Why do bees swarm?
For those who are allergic to bees, one bee on its own can be a terrifying situation. But to just about anyone, a giant swarm of bees is their worst nightmare!
You might have witnessed a bee swarm in person, or have seen stories about bees swarming on cars or sheds, but why exactly do honey bees swarm?
Believe it or not, it’s not an unusual phenomenon, and it serves the bees multiple purposes. Let’s look at a couple of reasons why bees swarm, and what to do about it if you encounter a swarm yourself.
Why Do Bees Swarm in the Fall?
One of the reasons that bees swarm is in order to reproduce.
While this typically happens in the spring to early summer months, if a hive becomes over populated, a portion will leave as a swarm. They will make a new queen and journey forth from their hive to find new territory…
Think of your own household as your kids get older and bigger! Eventually the time comes when they need to leave and find their own space to grow into, sometimes with a gentle nudge from their own queen!
When the bees leave their hive behind, they will find a place to settle temporarily with their old queen, and will “swarm” all around her to make sure she stays safe. In the meantime, a number of scout bees will leave and look for a suitable location for their new hive.
The scout bees will hunt for a new area until nightfall, leaving their bee family behind. Back at the old hive, about 40% of the original colony will remain with the “future” queens and wait for them to emerge from their cups (think of incubation pods).
Bee Swarm Facts
While bees do this when a colony gets too big for their space, they also do this in order to reproduce and keep the bee population going. For this reason it’s vital that they are treated not like a threat, but rather as an important part of our environment.
If you come across a swarm of bees on a wall, mailbox, or tree branch, this is probably what you’re witnessing. And while the initial sighting can be scary, rest assured, because bees are typically more friendly when they are swarming like this.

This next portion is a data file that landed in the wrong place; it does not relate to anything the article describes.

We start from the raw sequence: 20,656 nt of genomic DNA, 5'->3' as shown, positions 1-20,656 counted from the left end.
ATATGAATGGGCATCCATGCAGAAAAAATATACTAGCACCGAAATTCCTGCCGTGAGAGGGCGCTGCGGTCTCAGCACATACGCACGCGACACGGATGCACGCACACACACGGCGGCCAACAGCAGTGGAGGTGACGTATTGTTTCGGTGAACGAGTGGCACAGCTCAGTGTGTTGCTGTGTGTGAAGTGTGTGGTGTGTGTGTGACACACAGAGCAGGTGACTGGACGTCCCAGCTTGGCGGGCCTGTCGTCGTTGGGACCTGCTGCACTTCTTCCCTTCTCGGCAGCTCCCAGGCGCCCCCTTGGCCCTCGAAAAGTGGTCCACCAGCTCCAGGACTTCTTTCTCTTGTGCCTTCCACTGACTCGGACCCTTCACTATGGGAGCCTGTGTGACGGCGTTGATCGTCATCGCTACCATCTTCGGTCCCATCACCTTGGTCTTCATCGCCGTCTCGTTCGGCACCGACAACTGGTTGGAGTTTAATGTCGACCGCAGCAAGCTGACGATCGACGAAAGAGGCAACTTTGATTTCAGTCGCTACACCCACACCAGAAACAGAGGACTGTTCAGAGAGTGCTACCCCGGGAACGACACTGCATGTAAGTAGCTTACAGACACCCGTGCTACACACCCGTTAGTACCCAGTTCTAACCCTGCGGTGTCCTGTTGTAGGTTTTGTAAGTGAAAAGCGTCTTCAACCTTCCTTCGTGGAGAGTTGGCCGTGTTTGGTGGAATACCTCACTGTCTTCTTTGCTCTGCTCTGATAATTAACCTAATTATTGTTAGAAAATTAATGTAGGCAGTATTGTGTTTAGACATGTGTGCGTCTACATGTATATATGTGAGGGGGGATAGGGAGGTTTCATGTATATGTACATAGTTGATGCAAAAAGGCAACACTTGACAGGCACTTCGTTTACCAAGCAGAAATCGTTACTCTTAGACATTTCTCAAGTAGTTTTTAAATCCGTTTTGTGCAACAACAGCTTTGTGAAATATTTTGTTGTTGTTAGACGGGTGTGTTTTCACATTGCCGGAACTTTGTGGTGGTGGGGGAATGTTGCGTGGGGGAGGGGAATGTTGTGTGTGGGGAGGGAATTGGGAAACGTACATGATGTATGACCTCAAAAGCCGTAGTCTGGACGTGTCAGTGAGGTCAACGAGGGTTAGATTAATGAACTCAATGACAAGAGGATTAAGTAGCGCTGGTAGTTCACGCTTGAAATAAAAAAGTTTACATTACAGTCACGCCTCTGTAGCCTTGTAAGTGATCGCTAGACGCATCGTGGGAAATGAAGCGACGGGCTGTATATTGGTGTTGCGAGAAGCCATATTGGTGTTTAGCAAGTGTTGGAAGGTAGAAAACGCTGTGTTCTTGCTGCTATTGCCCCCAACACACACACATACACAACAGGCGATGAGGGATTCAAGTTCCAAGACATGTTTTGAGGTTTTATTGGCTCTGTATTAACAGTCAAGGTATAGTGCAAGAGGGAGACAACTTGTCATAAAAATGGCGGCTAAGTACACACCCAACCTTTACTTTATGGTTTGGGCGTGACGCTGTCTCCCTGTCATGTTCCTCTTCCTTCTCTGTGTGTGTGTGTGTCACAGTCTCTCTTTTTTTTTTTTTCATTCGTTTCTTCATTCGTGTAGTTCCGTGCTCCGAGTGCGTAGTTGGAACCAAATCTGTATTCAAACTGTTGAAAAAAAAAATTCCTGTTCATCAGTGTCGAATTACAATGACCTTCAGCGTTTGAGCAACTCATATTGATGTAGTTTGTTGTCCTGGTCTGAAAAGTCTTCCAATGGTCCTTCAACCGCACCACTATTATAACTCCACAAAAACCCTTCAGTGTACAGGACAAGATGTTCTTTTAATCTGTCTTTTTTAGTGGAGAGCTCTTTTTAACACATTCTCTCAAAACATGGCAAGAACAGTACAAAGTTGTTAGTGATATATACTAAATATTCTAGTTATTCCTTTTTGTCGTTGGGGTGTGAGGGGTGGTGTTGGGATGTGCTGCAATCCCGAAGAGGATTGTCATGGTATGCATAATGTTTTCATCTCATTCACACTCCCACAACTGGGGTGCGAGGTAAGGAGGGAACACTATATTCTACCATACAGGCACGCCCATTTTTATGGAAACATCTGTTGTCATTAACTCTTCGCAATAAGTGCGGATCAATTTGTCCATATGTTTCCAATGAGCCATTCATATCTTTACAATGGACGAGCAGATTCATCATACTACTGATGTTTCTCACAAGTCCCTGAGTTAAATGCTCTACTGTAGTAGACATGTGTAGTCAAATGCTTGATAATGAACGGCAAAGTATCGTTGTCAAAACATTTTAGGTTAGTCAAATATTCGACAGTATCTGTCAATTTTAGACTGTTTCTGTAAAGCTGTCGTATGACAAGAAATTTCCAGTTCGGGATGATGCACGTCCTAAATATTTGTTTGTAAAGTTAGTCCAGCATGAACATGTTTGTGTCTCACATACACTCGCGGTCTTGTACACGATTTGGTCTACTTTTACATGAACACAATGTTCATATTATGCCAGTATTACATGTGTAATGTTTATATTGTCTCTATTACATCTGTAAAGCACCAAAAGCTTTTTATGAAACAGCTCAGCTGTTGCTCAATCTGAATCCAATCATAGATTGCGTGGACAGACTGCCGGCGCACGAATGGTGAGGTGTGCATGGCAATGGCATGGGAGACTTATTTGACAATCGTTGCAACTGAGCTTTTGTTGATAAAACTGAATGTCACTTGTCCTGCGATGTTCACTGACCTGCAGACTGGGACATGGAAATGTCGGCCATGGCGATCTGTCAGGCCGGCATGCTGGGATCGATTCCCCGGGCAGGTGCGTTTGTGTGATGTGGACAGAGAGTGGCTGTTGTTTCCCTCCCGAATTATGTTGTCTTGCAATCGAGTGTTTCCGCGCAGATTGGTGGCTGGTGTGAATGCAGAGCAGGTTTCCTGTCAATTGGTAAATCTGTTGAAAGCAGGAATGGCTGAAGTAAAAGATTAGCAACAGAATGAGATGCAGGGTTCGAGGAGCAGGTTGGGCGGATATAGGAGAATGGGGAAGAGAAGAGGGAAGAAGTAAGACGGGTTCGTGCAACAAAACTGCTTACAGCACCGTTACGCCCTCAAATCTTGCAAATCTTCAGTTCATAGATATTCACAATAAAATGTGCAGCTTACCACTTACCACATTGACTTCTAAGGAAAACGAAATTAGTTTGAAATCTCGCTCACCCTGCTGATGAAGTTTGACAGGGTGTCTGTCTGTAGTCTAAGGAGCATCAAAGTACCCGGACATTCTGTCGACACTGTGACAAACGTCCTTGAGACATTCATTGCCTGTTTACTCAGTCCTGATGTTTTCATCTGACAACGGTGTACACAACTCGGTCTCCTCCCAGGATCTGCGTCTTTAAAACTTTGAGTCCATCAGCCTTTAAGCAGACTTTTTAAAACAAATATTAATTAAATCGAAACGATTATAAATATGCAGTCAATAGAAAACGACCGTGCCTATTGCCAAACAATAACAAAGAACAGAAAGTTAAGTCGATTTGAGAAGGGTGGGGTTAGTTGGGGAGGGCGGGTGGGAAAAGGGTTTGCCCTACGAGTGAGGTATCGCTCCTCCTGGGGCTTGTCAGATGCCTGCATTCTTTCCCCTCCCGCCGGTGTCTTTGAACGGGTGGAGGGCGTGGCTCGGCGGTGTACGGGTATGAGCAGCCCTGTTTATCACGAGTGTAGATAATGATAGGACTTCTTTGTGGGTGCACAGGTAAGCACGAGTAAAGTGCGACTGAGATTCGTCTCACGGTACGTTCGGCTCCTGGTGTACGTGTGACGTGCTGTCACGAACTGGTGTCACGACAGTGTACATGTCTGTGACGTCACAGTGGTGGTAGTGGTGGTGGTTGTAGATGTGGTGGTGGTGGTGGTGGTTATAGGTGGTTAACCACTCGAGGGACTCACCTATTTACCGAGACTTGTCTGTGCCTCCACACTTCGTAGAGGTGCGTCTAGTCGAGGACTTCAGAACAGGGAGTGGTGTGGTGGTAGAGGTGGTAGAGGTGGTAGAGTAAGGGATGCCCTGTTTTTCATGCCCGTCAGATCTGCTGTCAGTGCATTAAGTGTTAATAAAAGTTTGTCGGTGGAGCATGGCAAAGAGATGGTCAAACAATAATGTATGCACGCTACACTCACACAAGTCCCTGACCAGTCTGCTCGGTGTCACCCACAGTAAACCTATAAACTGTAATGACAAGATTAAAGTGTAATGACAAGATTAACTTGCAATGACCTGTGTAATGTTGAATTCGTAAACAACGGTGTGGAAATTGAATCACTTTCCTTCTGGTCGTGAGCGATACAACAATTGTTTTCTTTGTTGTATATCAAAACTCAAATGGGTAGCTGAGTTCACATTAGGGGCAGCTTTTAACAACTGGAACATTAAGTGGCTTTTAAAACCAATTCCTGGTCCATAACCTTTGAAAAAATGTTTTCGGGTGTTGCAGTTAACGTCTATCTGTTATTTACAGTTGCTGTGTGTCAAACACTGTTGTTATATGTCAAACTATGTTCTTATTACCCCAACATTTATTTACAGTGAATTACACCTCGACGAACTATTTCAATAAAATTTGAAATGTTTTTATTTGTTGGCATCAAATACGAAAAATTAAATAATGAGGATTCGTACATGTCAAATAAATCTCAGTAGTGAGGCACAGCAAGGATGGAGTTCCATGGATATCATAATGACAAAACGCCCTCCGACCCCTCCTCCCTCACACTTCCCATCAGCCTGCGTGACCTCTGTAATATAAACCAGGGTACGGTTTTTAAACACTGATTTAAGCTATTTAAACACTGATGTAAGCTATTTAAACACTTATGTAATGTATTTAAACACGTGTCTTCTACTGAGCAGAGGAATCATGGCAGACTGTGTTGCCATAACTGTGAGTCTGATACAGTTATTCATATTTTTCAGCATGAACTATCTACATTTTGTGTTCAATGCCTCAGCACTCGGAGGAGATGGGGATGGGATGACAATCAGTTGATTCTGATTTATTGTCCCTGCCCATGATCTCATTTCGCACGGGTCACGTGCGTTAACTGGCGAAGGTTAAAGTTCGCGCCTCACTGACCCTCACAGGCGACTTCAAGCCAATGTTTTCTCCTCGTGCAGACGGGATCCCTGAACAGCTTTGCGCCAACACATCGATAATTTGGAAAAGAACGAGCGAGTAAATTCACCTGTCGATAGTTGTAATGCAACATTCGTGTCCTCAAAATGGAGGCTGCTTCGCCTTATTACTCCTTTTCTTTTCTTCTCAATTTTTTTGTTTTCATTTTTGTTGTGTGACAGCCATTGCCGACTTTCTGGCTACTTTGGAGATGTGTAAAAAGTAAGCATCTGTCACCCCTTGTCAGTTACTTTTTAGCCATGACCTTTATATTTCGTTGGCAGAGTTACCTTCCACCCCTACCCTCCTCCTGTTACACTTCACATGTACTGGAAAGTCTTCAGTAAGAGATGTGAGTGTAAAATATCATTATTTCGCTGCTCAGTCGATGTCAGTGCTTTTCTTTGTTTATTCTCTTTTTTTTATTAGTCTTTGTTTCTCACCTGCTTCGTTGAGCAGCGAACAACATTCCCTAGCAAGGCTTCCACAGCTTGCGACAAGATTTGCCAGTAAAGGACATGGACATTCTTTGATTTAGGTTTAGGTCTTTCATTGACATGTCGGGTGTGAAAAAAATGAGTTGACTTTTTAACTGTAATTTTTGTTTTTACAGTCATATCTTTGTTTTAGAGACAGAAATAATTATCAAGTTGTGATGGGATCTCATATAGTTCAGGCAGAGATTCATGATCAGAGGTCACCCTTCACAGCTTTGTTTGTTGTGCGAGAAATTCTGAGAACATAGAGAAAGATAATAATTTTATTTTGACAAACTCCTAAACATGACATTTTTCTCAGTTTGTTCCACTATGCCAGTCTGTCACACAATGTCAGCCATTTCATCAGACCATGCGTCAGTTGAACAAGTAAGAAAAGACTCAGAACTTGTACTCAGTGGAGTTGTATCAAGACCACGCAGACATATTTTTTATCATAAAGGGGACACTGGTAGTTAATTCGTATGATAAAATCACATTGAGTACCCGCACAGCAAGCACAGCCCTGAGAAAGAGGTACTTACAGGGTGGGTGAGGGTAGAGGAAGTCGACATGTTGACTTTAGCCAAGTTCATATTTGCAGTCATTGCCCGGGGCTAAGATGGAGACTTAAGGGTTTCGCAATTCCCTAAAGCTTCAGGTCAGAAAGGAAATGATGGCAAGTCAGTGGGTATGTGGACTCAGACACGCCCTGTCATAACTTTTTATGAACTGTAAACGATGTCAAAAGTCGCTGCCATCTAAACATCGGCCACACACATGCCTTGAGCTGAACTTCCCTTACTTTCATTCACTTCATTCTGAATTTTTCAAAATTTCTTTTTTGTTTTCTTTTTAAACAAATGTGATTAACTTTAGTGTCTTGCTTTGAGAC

The reason swarming bees are less aggressive, and reasonably docile, is because the worker bees have bellies full of honey, making it hard for them to curl and sting. Plus, stinging requires energy that they just don’t have in times like this!
Why Do Bees Swarm Cars?
If you come across a bee swarm on a car, it could be because the swarm has settled their with their queen to await their scouting bees return.
In some cases, a queen be can become trapped in a part of the car when flying around looking for a waiting area, and the colony will swarm around her location. If this is the case, the car owner will have an unpleasant surprise when they get to their vehicle!
If they are swarming and the queen is trapped, the bees may be more aggressive and get defensive when people or animals get near. Since it is hard to tell, the best thing to do in this case is keep your distance, and get hold of a professional bee swarm catcher.
See how to remove a bee swarm from a car in the following video. I’m sure you’ll agree – it’s not a job for someone with no experience!
What Should You Do With A Swarm?
If you come across a swarm of bees, it probably goes without saying: the first thing you should do is avoid getting closer than you have to!
If you are allergic to bees, or don’t know whether you are allergic, you want to put as much distance between yourself and the bees as possible. You may have an urge to take a picture or video to show your friends and family, but I would advise against this until an expert is on the scene.
You can find the contact details for a bee swarm catcher in the national bee keepers directory. This directory is state-by-state for the US, but if you are elsewhere, there is likely to be something similar in your country as well. Just Google for a bee swarm catcher.
Getting an expert swarm handler is the best option for you, the bees, and the environment! A professional bee-handler will know exactly how to extract the bees in a gentle manner, and transfer them to a hive where they will be safe.
Here is what they are taught to do in the following video.
Bee Swarm Catchers
Beekeepers will usually jump at opportunities like this, because they are essentially chances at scoring “free-bees” for their hives. Most of the time they don’t charge for their removal services, and you can rest assured knowing that the bees will end up in a safe place.
If you can’t get hold of a professional beekeeper or bee-handler, the next people to call would be fire/rescue services. Avoid calling the emergency number, and go with the non-emergency line. Look up the number for your local fire department, and give them a call.
They get calls about bee swarms often (especially in the summer months), and will likely know a beekeeper or two that they can call to show up at the scene.